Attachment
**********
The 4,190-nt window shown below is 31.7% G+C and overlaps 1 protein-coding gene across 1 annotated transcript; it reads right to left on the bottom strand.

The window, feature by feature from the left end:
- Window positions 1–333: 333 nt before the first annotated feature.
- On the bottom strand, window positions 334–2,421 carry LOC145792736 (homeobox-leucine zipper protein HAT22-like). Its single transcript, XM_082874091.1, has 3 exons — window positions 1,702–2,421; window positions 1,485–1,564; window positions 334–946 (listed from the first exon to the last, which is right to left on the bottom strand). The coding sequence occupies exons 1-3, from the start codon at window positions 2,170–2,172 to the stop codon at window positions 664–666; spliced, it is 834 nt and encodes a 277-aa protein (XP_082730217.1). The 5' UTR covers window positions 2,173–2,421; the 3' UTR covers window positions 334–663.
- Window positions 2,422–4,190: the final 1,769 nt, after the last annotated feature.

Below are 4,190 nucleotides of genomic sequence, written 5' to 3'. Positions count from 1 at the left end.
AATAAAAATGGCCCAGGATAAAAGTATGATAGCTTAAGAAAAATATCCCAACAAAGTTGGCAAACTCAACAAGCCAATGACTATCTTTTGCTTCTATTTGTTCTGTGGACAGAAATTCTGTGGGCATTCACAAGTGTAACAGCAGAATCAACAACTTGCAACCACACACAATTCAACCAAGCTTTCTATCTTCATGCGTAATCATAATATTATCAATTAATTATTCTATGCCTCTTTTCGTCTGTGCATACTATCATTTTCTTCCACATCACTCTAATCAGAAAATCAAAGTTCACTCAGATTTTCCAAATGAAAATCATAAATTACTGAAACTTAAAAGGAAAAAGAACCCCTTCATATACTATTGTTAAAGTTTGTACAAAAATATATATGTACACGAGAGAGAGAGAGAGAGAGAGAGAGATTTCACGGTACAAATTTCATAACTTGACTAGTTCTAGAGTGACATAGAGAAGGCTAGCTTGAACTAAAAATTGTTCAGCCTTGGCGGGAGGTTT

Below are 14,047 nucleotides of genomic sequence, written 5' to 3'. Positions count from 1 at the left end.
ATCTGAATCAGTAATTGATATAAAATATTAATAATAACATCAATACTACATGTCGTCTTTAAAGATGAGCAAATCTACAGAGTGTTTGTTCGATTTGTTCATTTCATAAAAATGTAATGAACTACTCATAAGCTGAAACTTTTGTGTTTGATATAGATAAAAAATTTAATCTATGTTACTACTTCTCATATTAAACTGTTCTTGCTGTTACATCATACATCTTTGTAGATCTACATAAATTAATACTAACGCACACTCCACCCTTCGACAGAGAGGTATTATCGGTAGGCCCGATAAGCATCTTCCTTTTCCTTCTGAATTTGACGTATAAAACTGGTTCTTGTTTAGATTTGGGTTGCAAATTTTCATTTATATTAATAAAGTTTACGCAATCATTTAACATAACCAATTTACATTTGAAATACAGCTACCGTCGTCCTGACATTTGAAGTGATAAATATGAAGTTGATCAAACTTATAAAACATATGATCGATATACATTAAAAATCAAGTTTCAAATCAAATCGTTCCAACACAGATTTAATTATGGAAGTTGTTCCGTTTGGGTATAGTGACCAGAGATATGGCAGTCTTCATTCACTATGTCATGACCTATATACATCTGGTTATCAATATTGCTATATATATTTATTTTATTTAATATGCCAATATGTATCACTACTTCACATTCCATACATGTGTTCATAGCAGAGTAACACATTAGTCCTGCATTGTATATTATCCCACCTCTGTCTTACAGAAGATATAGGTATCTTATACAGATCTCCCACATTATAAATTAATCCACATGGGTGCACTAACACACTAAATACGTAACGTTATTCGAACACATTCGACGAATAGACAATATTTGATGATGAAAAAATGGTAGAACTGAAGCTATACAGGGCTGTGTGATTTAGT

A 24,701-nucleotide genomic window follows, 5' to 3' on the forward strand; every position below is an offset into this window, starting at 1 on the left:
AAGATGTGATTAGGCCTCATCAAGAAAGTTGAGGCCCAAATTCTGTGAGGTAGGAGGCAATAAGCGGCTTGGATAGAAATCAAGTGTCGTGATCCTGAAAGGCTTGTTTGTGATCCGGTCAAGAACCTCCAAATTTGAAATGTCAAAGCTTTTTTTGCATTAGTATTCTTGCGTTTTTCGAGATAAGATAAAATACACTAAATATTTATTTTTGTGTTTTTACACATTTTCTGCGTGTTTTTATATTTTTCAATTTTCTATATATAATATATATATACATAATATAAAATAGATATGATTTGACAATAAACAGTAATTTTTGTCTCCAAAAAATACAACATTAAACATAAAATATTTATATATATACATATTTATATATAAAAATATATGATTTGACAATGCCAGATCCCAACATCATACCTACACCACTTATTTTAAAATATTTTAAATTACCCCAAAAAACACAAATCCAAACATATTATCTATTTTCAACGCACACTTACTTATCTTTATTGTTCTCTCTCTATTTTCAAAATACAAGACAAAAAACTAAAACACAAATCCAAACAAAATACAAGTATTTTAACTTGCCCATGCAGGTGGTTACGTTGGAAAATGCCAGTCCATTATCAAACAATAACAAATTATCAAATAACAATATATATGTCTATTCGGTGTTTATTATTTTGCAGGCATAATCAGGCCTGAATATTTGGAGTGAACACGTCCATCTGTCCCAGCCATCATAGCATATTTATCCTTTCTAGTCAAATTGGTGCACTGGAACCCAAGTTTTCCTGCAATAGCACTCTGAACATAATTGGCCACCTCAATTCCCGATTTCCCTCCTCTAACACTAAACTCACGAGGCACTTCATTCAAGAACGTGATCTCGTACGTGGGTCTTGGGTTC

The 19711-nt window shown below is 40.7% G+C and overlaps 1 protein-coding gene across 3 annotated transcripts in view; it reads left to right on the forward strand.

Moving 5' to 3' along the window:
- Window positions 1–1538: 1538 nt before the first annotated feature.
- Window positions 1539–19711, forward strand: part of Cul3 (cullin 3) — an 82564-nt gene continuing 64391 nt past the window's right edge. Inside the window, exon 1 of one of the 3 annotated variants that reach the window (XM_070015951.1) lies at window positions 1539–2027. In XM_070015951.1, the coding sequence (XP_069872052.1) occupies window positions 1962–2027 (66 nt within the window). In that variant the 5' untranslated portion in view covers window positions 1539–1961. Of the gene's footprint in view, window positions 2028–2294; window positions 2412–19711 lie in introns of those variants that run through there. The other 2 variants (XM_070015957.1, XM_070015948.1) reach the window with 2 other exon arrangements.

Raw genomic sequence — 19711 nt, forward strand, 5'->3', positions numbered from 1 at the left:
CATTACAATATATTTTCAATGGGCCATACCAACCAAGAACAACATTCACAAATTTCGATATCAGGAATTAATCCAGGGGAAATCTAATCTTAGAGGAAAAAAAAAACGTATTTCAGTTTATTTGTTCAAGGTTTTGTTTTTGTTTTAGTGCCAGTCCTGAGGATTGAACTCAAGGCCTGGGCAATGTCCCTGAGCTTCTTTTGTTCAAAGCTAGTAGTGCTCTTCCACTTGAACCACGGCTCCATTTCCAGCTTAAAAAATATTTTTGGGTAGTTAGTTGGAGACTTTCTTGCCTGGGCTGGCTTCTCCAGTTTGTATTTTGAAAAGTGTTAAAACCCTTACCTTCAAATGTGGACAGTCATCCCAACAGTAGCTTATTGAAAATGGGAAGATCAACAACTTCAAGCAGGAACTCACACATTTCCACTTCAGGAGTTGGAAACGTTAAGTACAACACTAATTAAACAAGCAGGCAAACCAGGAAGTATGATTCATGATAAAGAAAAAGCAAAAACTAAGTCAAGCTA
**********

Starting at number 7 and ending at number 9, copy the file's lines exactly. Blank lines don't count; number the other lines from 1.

AATAAAAATGGCCCAGGATAAAAGTATGATAGCTTAAGAAAAATATCCCAACAAAGTTGGCAAACTCAACAAGCCAATGACTATCTTTTGCTTCTATTTGTTCTGTGGACAGAAATTCTGTGGGCATTCACAAGTGTAACAGCAGAATCAACAACTTGCAACCACACACAATTCAACCAAGCTTTCTATCTTCATGCGTAATCATAATATTATCAATTAATTATTCTATGCCTCTTTTCGTCTGTGCATACTATCATTTTCTTCCACATCACTCTAATCAGAAAATCAAAGTTCACTCAGATTTTCCAAATGAAAATCATAAATTACTGAAACTTAAAAGGAAAAAGAACCCCTTCATATACTATTGTTAAAGTTTGTACAAAAATATATATGTACACGAGAGAGAGAGAGAGAGAGAGAGAGATTTCACGGTACAAATTTCATAACTTGACTAGTTCTAGAGTGACATAGAGAAGGCTAGCTTGAACTAAAAATTGTTCAGCCTTGGCGGGAGGTTT

Below are 14,047 nucleotides of genomic sequence, written 5' to 3'. Positions count from 1 at the left end.
ATCTGAATCAGTAATTGATATAAAATATTAATAATAACATCAATACTACATGTCGTCTTTAAAGATGAGCAAATCTACAGAGTGTTTGTTCGATTTGTTCATTTCATAAAAATGTAATGAACTACTCATAAGCTGAAACTTTTGTGTTTGATATAGATAAAAAATTTAATCTATGTTACTACTTCTCATATTAAACTGTTCTTGCTGTTACATCATACATCTTTGTAGATCTACATAAATTAATACTAACGCACACTCCACCCTTCGACAGAGAGGTATTATCGGTAGGCCCGATAAGCATCTTCCTTTTCCTTCTGAATTTGACGTATAAAACTGGTTCTTGTTTAGATTTGGGTTGCAAATTTTCATTTATATTAATAAAGTTTACGCAATCATTTAACATAACCAATTTACATTTGAAATACAGCTACCGTCGTCCTGACATTTGAAGTGATAAATATGAAGTTGATCAAACTTATAAAACATATGATCGATATACATTAAAAATCAAGTTTCAAATCAAATCGTTCCAACACAGATTTAATTATGGAAGTTGTTCCGTTTGGGTATAGTGACCAGAGATATGGCAGTCTTCATTCACTATGTCATGACCTATATACATCTGGTTATCAATATTGCTATATATATTTATTTTATTTAATATGCCAATATGTATCACTACTTCACATTCCATACATGTGTTCATAGCAGAGTAACACATTAGTCCTGCATTGTATATTATCCCACCTCTGTCTTACAGAAGATATAGGTATCTTATACAGATCTCCCACATTATAAATTAATCCACATGGGTGCACTAACACACTAAATACGTAACGTTATTCGAACACATTCGACGAATAGACAATATTTGATGATGAAAAAATGGTAGAACTGAAGCTATACAGGGCTGTGTGATTTAGT